Endgame: The U-boat Inshore Campaign

Author: Dr. John White (Stiebler at SUBSIM)
The History Press
Year: 2008
Reviewer: Neal Stevens

The distinct phases of the U-boat war of 1939-1945 are familiar to all submarine history buffs. From the early skirmishes to the fall of France in June 1940 which provided the U-boat arm with bases from which they could range far out into the Atlantic; the Happy Times and Operation Drumbeat where the U-boats, aided with resupply Milk Cow U-boats, crippled convoys headed to the British Isles; and finally the Allied advances in technology, tactics, and intelligence with led to the crushing defeats from 1943 until the end of the war. By mid-1944, the Germans were so beaten they had to pull back and focus on the coastal waters around Britain.

 Dr. John White’s Endgame explores this Inshore Campaign and the surrounding factors in appreciable detail. The book highlights the great nemesis of the U-boat--rapidly improved radar systems that allowed escorts and planes to see U-boats in the dark.  With their surfaced stealth capabilities rendered useless, U-boats were forced to "crawl around at one or two knots", thereby reducing their effectiveness greatly. The Germans adopted the snorkel to allow boats to cruise submerged but the tactics of hunter-killer groups meant that U-boat patrols were quickly becoming suicide missions.

Shortening the routes to closer patrol zones around England was intended to give snorkel-fitted U-boats a fresh advantage. The Allies responded by stepping up air raids on construction yards and bases. The resulted in delays and supply problems that would affect the U-boat arm throughout, including the deployment of the critically needed new sub types.

Endgame includes a good look at the Type XXI and Type XXIII "Electro-boots", the advanced design German subs that featured streamlined hulls and massive battery banks for enhanced underwater performance. Of the many U-boat books Iíve read, Endgame does an admirable job of shining new light on the subs that could have turned the war around for the Third Reich, had they been developed earlier.

One of the strengths of Endgame is the source material. Dr. White explains that most war diaries from U-boats were intentionally destroyed as the end of the war drew close. White turned to decrypted wireless messages and uncovered new U-boat war diaries in his quest to chronicle the Inshore Campaign in greater detail than before. He lays in a solid background on the state of the U-boat arm and its weapons as the campaign unfolds. The book progresses from there to a series of individual accounts by U-boats. Each episode frames the situation the U-boat commanders faced as the odds against them grew to staggering proportions.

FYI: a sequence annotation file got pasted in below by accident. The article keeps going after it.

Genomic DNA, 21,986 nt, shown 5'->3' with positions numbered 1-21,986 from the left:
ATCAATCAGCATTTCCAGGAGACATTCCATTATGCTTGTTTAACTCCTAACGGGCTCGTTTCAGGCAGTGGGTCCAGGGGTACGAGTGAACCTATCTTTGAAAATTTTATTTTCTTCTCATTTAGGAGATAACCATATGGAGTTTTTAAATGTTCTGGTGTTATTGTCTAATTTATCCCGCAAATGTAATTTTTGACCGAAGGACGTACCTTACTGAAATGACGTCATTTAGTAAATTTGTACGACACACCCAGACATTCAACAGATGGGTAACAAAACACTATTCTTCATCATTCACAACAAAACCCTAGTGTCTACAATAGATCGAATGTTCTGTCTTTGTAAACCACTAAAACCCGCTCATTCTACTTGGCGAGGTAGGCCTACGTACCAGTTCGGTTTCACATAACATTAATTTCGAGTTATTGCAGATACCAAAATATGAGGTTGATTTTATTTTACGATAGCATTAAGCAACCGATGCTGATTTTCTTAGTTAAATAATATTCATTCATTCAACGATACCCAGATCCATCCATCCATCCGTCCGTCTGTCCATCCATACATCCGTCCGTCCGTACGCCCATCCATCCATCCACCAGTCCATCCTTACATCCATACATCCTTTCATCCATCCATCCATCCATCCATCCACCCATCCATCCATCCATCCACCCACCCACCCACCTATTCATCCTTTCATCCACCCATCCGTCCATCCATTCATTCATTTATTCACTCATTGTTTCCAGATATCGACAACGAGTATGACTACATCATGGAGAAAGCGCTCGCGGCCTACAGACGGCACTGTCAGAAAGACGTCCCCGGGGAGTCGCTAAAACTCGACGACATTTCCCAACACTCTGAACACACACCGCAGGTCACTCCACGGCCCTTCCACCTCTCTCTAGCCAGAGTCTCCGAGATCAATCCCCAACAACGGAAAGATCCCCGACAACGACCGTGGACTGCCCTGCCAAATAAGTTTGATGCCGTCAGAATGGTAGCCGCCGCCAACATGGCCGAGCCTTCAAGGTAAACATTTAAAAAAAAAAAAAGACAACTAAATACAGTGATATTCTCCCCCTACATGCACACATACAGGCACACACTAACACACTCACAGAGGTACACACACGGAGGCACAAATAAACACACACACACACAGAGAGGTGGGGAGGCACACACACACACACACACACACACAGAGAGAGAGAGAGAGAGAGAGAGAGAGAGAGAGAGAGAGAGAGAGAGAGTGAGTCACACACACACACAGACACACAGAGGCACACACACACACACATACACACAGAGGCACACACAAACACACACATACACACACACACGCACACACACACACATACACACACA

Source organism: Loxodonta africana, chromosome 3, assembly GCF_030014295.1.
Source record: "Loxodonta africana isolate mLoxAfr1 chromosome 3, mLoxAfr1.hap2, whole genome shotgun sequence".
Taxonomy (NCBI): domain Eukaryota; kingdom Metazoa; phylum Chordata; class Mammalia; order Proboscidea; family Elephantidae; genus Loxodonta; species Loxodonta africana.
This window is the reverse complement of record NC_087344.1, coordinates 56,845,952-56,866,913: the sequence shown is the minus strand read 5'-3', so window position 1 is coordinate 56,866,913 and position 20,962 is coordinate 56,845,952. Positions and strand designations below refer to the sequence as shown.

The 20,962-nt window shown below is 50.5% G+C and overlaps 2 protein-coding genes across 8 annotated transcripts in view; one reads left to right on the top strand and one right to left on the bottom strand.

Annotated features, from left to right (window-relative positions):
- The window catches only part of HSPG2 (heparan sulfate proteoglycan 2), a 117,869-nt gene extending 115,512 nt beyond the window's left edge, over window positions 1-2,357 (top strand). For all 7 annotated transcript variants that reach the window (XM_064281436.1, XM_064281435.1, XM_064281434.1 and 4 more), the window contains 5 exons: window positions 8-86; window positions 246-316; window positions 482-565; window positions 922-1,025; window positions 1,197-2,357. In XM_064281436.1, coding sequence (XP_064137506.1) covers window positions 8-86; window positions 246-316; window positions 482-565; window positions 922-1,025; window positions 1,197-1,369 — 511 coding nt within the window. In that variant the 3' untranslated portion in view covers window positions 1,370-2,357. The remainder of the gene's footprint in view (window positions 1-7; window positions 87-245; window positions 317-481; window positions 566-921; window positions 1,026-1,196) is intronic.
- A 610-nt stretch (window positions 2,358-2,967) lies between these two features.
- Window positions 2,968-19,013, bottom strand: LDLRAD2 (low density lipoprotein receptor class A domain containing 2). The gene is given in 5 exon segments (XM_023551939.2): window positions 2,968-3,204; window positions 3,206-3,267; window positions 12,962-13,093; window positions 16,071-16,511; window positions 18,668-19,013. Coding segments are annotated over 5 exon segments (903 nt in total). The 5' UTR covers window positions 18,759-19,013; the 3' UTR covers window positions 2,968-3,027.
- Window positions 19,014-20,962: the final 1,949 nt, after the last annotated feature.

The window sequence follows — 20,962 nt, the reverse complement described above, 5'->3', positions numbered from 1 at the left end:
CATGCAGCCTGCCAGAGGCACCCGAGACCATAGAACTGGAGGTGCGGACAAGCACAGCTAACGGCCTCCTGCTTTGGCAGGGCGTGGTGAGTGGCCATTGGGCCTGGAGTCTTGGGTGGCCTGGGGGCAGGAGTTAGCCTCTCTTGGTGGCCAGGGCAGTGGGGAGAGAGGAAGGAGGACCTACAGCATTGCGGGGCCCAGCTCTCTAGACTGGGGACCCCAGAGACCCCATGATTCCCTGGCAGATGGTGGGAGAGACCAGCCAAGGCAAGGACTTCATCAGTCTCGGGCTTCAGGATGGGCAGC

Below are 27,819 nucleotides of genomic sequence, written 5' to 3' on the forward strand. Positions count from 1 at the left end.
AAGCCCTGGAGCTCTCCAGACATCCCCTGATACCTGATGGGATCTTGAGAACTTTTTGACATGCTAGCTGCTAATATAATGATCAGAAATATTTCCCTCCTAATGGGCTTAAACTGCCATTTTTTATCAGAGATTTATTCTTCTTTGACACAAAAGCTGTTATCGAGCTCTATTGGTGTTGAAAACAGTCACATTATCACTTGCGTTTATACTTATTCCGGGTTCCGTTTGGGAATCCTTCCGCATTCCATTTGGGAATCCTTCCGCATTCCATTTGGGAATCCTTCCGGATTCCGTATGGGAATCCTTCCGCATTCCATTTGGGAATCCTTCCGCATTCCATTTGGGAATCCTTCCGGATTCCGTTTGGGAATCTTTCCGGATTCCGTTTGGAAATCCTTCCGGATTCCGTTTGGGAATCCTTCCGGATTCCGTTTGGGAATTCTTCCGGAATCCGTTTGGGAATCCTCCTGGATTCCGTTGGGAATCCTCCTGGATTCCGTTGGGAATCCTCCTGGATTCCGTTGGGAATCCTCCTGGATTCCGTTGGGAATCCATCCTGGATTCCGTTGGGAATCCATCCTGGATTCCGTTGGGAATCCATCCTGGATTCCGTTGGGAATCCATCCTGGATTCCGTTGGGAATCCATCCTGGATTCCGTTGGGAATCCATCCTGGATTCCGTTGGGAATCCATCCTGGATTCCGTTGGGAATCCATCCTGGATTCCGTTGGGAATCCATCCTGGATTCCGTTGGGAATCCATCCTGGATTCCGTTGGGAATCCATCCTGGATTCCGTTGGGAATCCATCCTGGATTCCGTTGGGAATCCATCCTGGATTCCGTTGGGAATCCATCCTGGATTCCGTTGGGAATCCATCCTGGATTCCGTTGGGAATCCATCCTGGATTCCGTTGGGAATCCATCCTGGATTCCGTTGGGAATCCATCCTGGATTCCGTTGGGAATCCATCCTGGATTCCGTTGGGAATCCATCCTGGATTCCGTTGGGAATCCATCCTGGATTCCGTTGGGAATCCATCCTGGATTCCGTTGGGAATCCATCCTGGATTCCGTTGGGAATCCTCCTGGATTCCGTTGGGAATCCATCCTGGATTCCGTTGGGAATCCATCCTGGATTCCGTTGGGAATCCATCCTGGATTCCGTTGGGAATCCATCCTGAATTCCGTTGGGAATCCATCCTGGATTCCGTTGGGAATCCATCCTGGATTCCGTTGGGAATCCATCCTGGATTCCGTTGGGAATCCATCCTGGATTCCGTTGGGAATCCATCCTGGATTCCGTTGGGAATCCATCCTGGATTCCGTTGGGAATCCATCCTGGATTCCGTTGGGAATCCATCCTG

The experienced boat U 714 (KptLt H-J. Schwebcke), returning to service from Germany, likewise departed from Kristians and on her tenth war cruise on 3 March. U 714 patrolled off the east coast of Scotland, further south than U 778, and was given freedom of operation between the British declared mine area and the east coast from Dundee to Hull by U-boat Command on the 8th. On the 10th she sank the small Norwegian auxiliary minesweeper, Nordhav II (425 tons) near Dundee. Moving south, U 714 sank the steamship Magne (1,226 tons) on the 14th, close to the coast north of Berwick. But this time warships sent after her managed to locate the U-boat. Depth-charges from the South African frigate Natal sank U 714 shortly afterwards. There were no survivors.

Given that the war and surrounding events occurred over 60 years ago, it becomes increasingly difficult for there to be anything new to say about it. Fortunately, determined historians such as Dr. White are adding to our knowledge of the Battle of the Atlantic with substantiated works such as Endgame.

We are proud to include Dr. White as a member here at Subsim, his book should be on the top shelf of your submarine library.



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